Your body is a wonderland

Not too long ago, I came face to face with an issue that has always disturbed me, yet I had never thought about others like me that go through it on a daily basis. It was just another day, and as I ironed my clothes before going to bed, I came across a post of a couple that somehow were the opposites of each other in terms of appearance or to make it pretty simple, one of them was slim and the other fat. The question in particular was from the slim person who was being accused of fat shaming by the other person to which the poor guy had no idea. A few months ago, I was dealing with the same thing. A friend of mine had told me that I had fat shamed him. On the contrary, I’m the only person who supports him in his life-choices to lose weight (if needed) and to reassure him that he’s fine just the way he is.

Before I come towards my view of the body-shaming issue, let me say I’m extremely proud of the couple. Not many people look par beyond what they can see. And where body image rules, you hardly see a couple in comparison as those two. So I was really happy to hear that the two of them, both being at the ends of the body-weight spectrum (pun-intended) fell in love (I hope so).

Unfortunately, the society that we live in isn’t a very forgiving place and where certain body types are promoted and celebrated, one feels adequately shy and intimidated when they feel they’re not good enough to fit a certain crowd.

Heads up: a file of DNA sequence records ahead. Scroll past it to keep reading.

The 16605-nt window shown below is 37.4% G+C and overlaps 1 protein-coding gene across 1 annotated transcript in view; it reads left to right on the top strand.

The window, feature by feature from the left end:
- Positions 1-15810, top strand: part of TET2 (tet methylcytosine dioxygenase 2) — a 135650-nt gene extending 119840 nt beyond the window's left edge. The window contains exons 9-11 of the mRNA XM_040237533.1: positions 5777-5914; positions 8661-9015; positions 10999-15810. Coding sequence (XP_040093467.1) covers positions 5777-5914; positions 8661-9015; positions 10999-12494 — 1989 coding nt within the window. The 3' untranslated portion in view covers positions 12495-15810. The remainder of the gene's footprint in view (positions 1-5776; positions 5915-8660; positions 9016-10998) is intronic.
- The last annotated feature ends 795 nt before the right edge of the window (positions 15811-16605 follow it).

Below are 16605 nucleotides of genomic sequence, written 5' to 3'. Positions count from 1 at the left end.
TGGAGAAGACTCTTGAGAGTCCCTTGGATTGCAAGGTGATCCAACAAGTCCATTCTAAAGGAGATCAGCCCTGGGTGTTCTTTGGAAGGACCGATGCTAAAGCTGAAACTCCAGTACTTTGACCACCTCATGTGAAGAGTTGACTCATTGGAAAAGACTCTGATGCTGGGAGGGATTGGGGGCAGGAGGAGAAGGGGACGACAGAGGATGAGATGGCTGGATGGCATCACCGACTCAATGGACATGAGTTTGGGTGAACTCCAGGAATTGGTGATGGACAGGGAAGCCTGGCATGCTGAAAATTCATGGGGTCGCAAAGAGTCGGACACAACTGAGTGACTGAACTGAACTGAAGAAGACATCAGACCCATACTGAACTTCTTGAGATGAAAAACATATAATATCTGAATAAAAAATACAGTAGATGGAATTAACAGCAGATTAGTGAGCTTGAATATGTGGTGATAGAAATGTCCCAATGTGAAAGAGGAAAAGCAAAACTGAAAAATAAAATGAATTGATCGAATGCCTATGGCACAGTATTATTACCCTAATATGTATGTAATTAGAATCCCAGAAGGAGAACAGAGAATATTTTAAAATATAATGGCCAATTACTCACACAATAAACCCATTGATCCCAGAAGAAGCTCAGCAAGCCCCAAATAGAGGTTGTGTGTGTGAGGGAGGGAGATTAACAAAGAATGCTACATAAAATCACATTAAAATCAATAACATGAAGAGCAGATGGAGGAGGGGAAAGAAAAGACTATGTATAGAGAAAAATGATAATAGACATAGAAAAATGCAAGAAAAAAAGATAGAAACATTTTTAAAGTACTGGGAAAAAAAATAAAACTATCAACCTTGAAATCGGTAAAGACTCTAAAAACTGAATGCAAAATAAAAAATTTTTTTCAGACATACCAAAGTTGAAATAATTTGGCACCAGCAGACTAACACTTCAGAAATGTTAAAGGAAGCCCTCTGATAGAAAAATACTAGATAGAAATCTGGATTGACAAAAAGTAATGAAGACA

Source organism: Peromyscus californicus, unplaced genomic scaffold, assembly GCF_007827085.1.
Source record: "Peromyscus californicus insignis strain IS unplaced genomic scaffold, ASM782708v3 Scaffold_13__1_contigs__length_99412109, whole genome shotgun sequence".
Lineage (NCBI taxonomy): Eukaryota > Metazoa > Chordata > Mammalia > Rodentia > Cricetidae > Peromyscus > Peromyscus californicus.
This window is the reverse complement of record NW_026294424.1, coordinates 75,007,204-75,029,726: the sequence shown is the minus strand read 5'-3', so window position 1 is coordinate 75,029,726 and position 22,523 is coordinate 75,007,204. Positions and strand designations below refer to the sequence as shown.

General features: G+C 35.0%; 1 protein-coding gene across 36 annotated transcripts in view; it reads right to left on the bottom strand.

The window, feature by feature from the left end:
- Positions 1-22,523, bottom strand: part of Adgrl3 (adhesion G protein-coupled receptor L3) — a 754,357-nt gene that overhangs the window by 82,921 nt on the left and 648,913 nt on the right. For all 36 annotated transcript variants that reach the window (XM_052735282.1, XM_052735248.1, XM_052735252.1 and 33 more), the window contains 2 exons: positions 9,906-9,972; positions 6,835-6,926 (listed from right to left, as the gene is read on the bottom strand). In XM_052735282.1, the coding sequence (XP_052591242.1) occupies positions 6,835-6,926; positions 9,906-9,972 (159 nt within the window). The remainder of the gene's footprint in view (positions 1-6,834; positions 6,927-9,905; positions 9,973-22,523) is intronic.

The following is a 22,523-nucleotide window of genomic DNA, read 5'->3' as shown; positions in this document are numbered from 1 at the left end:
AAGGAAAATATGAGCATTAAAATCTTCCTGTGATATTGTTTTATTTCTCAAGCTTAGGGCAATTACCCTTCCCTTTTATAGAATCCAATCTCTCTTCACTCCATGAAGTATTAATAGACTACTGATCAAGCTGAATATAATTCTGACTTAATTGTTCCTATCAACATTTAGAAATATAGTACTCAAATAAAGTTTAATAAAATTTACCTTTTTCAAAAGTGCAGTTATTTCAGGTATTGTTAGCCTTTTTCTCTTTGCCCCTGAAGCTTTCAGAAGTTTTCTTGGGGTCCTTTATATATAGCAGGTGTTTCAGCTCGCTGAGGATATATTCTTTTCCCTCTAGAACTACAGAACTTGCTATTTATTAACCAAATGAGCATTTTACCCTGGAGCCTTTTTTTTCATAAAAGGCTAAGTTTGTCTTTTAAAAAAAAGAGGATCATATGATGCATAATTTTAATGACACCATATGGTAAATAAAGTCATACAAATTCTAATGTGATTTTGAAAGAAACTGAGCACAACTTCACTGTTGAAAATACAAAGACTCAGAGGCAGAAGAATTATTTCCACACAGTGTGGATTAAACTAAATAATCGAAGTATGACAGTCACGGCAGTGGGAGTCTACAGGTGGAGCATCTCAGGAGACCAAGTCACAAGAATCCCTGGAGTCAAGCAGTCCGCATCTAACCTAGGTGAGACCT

Let me give you an example. No kid wants to have poor grades. And when kids are compared, the brightest ones usually get the appraisal while those who fail or did not get good grades are ignored. No one cares about how much effort they put in.

But, there is still one person who will love them and watch out for them without reason. They might be the grandparent, or the parent, or the sibling, or a cousin, or an uncle, or just a neighbor; it could even be the high-school gate-keeper.

In their case, the slim person should be that person for their partner. When I read that (let’s call him Shaggy because slim or skinny is indeed shaming) Shaggy wrote beautiful when he described his partner, I realized he really was in love.

However, we need to understand that with time, the essence of beauty has been redefined by media into what teenagers commonly know as “sexy” (which is entirely wrong). You can find a lot of people attractive and sexually appealing but you can’t say they are beautiful unless you know what’s inside their hearts.

Now, fat people, or people struggling with body issues (that includes skinny guys like me) go through a plethora of shit that they have to deal with on a daily basis. Since, I’m not fat, I’ll try to answer it from the skinny side, that you might have experienced as well.

  • I couldn’t take off my shirt in public. I was afraid I would be poked by the rudeness of the people.
  • I preferred to socialize less and avoided meeting others who had well-built bodies.
  • I constantly undermined myself for not being healthy and confined myself to the labels thrown at me.
  • I could never look at myself in the mirror.
  • I could never say to myself that I’m handsome or beautiful.
  • I could never buy the correct clothing size. It was always either too loose or too tight.
  • People thought I was easy to be intimidated. (You don’t mess with a big guy, do you?)
  • People would usually find it funny to reciprocate me with a skeleton in order to count the number of ribs.